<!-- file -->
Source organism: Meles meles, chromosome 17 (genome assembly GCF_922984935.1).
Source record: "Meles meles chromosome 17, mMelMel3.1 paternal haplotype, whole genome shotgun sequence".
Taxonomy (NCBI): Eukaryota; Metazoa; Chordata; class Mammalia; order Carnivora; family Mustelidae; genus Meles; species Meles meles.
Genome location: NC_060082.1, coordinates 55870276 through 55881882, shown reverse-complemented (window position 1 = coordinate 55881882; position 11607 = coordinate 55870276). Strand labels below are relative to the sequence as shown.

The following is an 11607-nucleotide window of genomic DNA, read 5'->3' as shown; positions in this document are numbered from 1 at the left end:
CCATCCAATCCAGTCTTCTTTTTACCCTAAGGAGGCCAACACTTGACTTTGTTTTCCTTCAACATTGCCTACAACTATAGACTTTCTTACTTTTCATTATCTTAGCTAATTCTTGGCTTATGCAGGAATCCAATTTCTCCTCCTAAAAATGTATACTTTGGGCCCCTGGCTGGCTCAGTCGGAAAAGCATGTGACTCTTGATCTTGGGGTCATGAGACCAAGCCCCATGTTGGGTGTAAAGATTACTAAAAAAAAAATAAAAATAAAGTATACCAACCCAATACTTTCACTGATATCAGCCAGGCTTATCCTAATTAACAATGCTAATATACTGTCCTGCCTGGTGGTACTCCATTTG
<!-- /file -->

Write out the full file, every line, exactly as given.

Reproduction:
Source organism: Meles meles, chromosome 17 (genome assembly GCF_922984935.1).
Source record: "Meles meles chromosome 17, mMelMel3.1 paternal haplotype, whole genome shotgun sequence".
Taxonomy (NCBI): Eukaryota; Metazoa; Chordata; class Mammalia; order Carnivora; family Mustelidae; genus Meles; species Meles meles.
Genome location: NC_060082.1, coordinates 55870276 through 55881882, shown reverse-complemented (window position 1 = coordinate 55881882; position 11607 = coordinate 55870276). Strand labels below are relative to the sequence as shown.

The following is an 11607-nucleotide window of genomic DNA, read 5'->3' as shown; positions in this document are numbered from 1 at the left end:
CCATCCAATCCAGTCTTCTTTTTACCCTAAGGAGGCCAACACTTGACTTTGTTTTCCTTCAACATTGCCTACAACTATAGACTTTCTTACTTTTCATTATCTTAGCTAATTCTTGGCTTATGCAGGAATCCAATTTCTCCTCCTAAAAATGTATACTTTGGGCCCCTGGCTGGCTCAGTCGGAAAAGCATGTGACTCTTGATCTTGGGGTCATGAGACCAAGCCCCATGTTGGGTGTAAAGATTACTAAAAAAAAAATAAAAATAAAGTATACCAACCCAATACTTTCACTGATATCAGCCAGGCTTATCCTAATTAACAATGCTAATATACTGTCCTGCCTGGTGGTACTCCATTTG